So, in such a society, any small differences in ability and interest that are related to genetic variation will be greatly magnified. But here is the wrinkle. Any of those differences that are related, however distantly, to those early differences in heritable traits, will show up in an analysis as “genetic.” MZ twins will tend to share the same training regime (or lack thereof) rather more often than DZ twins, because they will tend, more often, to share those small variations that make them either more or less likely than average to pursue basketball. But on one plausible view, what’s doing most of the work in creating differences in abilities is training and practice – not ‘genes’! The trait will be highly heritable, but differences in ability will be mostly down to environments – environments selected (in part self-selected, and in part imposed by others) at least in part because of genetic endowments.
So, in this population, is basketball playing ability mostly genetic, or mostly environmental? The question makes no sense – or rather, depending on how one interprets it, one can defend either answer, or neither, equally well.
It is worth, at this point, stressing another oddity of twin studies. When “shared environment” is spoken of in twin-studies, it means explicitly family environment. Other environments are not considered. So a twin-study would either identify the training regime (or lack of it) noted above as genetic – part of heritability – or if a portion of it was not associated with any genetic differences, it would be chalked up to “unique” environmental effects. But there is nothing “unique,” in the usual sense of the word, about basketball training, either in our hypothetical example or in the real world. Unique simply means, in this context, not part of the familial environment that is shared equally by MZ and DZ twins – nothing more.
V. The Norm of Reaction: another approach to variation
Theodosius Dobzhansky, one of the founders of modern genetics, argued that the correct way of thinking about the relationship between an organism’s genotype and its phenotype was through the lens of the reaction norm. The partial reaction norm for a particular trait and a particular genotype is the way that that trait develops, given that genotype, over a defined range of environments.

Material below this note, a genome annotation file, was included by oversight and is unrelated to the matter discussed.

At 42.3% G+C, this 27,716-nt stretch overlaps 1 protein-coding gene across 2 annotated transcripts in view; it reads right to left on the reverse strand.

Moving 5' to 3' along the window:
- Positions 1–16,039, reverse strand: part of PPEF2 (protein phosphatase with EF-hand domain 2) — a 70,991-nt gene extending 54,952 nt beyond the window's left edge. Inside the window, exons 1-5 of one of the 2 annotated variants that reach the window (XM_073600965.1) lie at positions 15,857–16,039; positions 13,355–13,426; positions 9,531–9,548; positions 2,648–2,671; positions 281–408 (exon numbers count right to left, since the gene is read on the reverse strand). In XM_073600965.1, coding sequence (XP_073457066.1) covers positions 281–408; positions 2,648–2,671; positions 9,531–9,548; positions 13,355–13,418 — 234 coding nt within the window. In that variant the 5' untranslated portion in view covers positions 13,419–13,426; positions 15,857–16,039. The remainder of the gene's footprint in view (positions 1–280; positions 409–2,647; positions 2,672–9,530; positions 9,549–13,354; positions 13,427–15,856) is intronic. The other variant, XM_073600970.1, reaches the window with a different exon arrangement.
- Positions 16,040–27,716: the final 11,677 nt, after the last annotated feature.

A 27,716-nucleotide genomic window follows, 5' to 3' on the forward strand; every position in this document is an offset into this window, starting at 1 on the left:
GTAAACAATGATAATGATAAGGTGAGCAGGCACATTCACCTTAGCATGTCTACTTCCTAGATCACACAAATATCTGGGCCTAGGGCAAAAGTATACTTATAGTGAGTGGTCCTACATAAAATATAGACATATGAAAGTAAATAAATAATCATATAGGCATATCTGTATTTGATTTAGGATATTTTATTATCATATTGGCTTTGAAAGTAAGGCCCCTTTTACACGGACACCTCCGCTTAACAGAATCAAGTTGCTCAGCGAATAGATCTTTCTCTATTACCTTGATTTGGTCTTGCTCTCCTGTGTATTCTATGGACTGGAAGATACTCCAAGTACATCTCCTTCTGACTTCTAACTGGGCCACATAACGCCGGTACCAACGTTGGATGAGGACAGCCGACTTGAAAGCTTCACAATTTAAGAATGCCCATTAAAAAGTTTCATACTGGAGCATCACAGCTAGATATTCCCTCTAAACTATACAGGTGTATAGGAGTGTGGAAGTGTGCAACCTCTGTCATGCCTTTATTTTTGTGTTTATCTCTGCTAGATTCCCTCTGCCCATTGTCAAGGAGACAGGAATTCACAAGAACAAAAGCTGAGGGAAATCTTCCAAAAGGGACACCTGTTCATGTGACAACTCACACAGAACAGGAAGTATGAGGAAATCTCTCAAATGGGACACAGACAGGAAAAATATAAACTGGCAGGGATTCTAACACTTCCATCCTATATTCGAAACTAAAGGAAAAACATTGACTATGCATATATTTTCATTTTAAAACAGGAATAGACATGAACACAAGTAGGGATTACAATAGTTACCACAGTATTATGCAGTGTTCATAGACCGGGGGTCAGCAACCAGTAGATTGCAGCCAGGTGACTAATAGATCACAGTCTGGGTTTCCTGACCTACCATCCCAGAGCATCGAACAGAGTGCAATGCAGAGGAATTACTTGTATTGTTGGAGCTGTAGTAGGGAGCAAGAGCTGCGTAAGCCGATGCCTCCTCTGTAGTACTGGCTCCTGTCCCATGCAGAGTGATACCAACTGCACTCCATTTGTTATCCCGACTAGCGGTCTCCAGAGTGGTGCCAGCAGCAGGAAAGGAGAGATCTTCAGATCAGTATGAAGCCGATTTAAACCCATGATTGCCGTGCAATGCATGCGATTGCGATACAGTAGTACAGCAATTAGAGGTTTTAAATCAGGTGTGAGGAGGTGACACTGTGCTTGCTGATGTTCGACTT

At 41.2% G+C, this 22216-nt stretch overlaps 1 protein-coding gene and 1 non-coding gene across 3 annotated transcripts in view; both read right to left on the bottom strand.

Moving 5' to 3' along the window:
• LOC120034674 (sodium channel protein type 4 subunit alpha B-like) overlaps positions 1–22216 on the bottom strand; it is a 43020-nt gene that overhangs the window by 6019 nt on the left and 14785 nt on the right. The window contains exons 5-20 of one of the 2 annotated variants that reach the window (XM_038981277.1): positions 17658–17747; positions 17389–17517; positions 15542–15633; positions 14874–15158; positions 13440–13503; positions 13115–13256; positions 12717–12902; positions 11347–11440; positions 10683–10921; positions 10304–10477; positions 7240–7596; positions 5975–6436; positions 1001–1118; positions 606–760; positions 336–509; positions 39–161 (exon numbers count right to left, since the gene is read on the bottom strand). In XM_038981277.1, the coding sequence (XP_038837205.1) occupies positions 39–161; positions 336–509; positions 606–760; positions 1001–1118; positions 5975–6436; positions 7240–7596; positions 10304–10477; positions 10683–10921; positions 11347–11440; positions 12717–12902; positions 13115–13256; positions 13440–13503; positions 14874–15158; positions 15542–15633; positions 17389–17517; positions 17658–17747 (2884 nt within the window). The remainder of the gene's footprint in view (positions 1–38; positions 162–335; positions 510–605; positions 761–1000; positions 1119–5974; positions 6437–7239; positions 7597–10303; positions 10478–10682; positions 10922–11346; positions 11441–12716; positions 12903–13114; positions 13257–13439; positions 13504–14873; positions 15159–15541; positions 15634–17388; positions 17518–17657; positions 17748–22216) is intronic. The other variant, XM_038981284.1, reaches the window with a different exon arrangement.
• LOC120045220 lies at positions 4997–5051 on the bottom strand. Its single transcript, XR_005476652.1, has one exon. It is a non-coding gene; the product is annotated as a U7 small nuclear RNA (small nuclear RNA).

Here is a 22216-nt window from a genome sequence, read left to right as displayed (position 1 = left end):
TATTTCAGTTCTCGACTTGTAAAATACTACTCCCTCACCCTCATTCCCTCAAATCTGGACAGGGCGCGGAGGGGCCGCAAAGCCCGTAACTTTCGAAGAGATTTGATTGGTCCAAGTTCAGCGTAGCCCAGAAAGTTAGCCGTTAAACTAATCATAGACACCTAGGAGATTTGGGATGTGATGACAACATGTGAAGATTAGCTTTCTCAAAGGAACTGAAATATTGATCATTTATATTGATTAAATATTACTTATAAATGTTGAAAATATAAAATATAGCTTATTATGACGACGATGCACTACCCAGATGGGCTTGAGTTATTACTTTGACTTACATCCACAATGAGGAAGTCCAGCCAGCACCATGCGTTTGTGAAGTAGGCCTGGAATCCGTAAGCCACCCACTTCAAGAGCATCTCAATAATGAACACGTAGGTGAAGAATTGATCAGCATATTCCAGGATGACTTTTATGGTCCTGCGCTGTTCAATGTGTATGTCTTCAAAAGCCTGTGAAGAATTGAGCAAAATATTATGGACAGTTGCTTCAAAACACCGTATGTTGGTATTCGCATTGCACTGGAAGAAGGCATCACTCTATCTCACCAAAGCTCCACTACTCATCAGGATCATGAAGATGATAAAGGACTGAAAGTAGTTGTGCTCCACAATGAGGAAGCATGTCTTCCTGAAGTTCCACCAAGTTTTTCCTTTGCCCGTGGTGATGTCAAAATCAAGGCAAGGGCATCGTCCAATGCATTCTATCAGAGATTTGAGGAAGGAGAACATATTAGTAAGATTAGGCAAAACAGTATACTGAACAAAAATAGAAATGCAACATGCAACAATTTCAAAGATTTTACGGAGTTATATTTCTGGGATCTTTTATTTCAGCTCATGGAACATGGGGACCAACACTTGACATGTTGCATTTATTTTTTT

The following example is from a paper by Pigliucci and Marlow . The graph shows the reaction norms for bolting time as a function of exposure to increasing lengths of the growing season in 16 populations of Arabidopsis thaliana (a small plant, in the mustard family, that has become one of the model organisms used in biological research).
Note that some populations have average genotypes that are broadly unresponsive to season length, and in others, season length matters enormously to bolting time. Note that some populations have a shorter bolting time than others given one season length, but a longer time than others given a different season length.
Genotype doesn’t determine the phenotype; rather, we can think of it as determining how the organisms will develop given a particular developmental environment. But of course, while it is possible to compare how one trait develops, given a particular set of genotypes, over a few different environments, it is impossible to determine the complete norm of reaction for even a single genotype (a complete norm of reaction would have an essentially infinite number of dimensions – one for each way in which the environment can vary!).
As Dobzhansky put it:
The norm of reaction of a genotype is at best only incompletely known. Complete knowledge of a norm of reaction would require placing the carriers of a given genotype in all possible environments, and observing the phenotypes that develop. This is a practical impossibility. The existing variety of environments is immense, and new environments are constantly produced. Invention of a new drug, a new diet, a new type of housing, a new educational system, a new political regime introduces new environments. (Evolution, Genetics, and Man 1955 pp. 74-75).